Apple Now Lets You Turn Your Car Into a Giant iPhone

The Citizen's Guide to the Future
March 3 2014 6:29 PM

The Smartphone Wars Are Coming to Your Car

Apple CarPlay home screen
Apple's new CarPlay home screen.

Image courtesy of Apple

What kind of car do you drive—Android or iOS?

Will Oremus Will Oremus

Will Oremus is Slate's senior technology writer.

We’re not quite there yet, but it’s looking increasingly likely that your ride will be among the next big battlegrounds in the smartphone wars. Apple announced Monday that it’s rolling out CarPlay—formerly known as “iOS in the Car”—for three manufacturers this week: Ferrari, Mercedes-Benz, and Volvo. Thirteen other manufacturers, including some less hoity-toity ones like Honda and Kia, are slated to follow suit eventually.

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Plenty of drivers already connect their smartphones to their cars in various ways, of course, such as Bluetooth pairings that let you play music or take a call through your car-stereo speakers. CarPlay will go further, letting you control your phone directly from a screen on your dashboard. Here's a video of what it will look like in your tasteful Volvo:

And here are some of the music options, which feature Apple’s iTunes Radio but also support certain third-party apps, including Spotify and iHeartRadio. So far, Pandora is not among them, though the company told the Mercury News’ Jeremy Owens it isn’t ruling out the possibility of a partnership at some point in the future.

Apple CarPlay: iTunes Radio music
iTunes Radio is the default music option.

Image courtesy of Apple

Oh, and I hope you like Apple Maps, because that other company’s maps are not an option in your iCar.

Apple CarPlay Maps
Apple Maps is your only choice for navigation.

Image courtesy of Apple

Speaking of that other company, Google has its own designs on your dashboard. Last month it announced the formation of a consortium called the Open Automotive Alliance, which includes GM, Honda, Audi,* Hyundai, and Nvidia. The Verge reported in January that the first Android cars are expected to launch by year’s end.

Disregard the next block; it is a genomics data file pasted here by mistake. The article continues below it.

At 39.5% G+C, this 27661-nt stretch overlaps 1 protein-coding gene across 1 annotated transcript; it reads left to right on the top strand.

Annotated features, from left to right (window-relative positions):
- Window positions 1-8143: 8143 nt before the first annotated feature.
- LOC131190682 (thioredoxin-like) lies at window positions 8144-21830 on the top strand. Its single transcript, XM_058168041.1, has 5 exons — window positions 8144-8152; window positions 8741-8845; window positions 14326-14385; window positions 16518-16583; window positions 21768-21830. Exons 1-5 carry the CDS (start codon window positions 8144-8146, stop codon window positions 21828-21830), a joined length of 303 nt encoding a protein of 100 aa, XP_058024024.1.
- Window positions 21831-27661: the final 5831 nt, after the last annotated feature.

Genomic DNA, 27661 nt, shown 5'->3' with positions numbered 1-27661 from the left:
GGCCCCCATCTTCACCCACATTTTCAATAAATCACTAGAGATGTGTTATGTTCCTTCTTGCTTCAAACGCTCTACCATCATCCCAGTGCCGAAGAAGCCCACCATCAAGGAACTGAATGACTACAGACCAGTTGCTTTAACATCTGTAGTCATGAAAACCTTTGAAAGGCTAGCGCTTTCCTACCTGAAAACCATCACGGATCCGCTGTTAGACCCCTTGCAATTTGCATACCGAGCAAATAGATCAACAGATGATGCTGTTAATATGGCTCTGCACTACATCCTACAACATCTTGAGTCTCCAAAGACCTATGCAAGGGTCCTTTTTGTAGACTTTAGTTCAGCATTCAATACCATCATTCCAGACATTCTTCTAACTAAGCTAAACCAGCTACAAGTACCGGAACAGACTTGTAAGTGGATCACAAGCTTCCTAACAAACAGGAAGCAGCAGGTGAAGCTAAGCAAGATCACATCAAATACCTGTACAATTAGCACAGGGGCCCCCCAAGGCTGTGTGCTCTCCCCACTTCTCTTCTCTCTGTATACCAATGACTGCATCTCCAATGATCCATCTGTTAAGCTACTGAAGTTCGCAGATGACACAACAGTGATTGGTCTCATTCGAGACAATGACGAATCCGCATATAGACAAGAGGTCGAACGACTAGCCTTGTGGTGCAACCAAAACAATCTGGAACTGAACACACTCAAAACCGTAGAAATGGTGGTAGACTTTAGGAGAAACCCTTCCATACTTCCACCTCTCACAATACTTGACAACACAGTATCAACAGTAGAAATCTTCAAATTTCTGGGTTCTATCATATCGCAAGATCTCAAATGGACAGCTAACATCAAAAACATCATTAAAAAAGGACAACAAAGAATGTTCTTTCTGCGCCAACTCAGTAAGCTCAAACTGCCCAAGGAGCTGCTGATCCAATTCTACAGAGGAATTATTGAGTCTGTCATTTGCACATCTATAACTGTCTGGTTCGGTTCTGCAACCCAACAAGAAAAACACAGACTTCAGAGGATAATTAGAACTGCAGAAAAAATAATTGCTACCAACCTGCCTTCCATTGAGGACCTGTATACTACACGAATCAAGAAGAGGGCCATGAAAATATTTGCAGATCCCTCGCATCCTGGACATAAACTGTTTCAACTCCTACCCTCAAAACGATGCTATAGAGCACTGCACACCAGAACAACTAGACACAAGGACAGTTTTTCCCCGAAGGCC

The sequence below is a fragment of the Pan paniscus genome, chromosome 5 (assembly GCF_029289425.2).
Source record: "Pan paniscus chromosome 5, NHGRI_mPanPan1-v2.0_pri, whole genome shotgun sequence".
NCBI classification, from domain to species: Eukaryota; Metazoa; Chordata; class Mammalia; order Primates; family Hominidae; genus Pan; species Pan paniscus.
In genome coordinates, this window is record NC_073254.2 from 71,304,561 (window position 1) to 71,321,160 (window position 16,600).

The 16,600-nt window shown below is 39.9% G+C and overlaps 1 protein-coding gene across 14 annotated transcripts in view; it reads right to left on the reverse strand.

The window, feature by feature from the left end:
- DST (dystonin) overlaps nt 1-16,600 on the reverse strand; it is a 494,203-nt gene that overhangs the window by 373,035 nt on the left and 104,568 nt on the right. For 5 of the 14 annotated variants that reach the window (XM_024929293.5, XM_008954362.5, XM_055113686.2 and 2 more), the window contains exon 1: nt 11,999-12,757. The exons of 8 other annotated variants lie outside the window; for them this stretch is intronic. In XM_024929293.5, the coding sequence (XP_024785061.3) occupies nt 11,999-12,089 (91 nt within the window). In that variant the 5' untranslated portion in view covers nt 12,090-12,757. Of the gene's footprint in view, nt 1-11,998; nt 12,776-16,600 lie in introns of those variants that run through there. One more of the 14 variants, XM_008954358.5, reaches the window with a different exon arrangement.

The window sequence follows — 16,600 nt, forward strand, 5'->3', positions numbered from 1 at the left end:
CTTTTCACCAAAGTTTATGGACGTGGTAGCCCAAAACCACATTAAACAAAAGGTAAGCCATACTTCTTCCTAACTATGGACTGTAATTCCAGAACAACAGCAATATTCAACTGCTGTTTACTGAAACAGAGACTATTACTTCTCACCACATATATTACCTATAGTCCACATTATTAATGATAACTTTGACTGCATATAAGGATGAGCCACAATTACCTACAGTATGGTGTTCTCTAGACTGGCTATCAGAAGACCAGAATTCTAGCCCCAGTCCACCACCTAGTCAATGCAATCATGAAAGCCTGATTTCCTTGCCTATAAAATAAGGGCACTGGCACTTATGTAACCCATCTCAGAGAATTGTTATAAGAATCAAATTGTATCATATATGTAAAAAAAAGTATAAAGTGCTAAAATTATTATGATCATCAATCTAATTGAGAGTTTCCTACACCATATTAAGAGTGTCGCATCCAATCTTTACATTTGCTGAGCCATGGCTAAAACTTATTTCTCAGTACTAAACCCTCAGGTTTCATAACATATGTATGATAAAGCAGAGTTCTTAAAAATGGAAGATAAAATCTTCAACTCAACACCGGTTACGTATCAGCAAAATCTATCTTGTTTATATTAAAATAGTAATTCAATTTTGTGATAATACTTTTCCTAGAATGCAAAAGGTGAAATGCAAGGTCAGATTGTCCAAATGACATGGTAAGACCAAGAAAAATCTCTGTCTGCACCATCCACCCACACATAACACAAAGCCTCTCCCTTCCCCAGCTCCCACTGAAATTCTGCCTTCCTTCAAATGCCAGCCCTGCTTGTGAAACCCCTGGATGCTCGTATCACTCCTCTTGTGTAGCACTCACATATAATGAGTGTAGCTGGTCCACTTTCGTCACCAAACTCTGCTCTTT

Ford, meanwhile, had been working with Microsoft in a marriage of industry old-timers. But rumors are that it got fed up and dropped the Redmond giant in favor of—wait for it—BlackBerry! However, Ford is also listed among the likely future partners for Apple's CarPlay software, so perhaps it is hedging its bets. Electric-car pioneer Tesla has gone a different route, developing its own, Linux-based in-car operating system, which is already in use in the company’s Model S sedans. 

It will be interesting to see whether the in-car tech market mirrors the smartphone market, with Apple dominating the high end and Android controlling the middle. One big difference is that, short of buying its own car company, Apple has no choice but to work with third-party hardware in the automotive realm. Still, similar dynamics could emerge if Apple turns out to be more bent on controlling the in-car software experience than Google is. That would limit the quantity of its partnerships while theoretically assuring their quality. 

On the other hand, Google has a chance to tilt the tables by building superior software in the realms most relevant to drivers, including maps and voice-activated search and personal-assistant tools. Google Maps vs. Apple Maps and Siri vs. Google Now were already important battles in the mobile software world, but they might be even more crucial when you have two hands on the wheel.

*Correction, March 4: This article originally misspelled the name of the automaker Audi.

Future Tense is a partnership of SlateNew America, and Arizona State University.

Will Oremus is Slate's senior technology writer.

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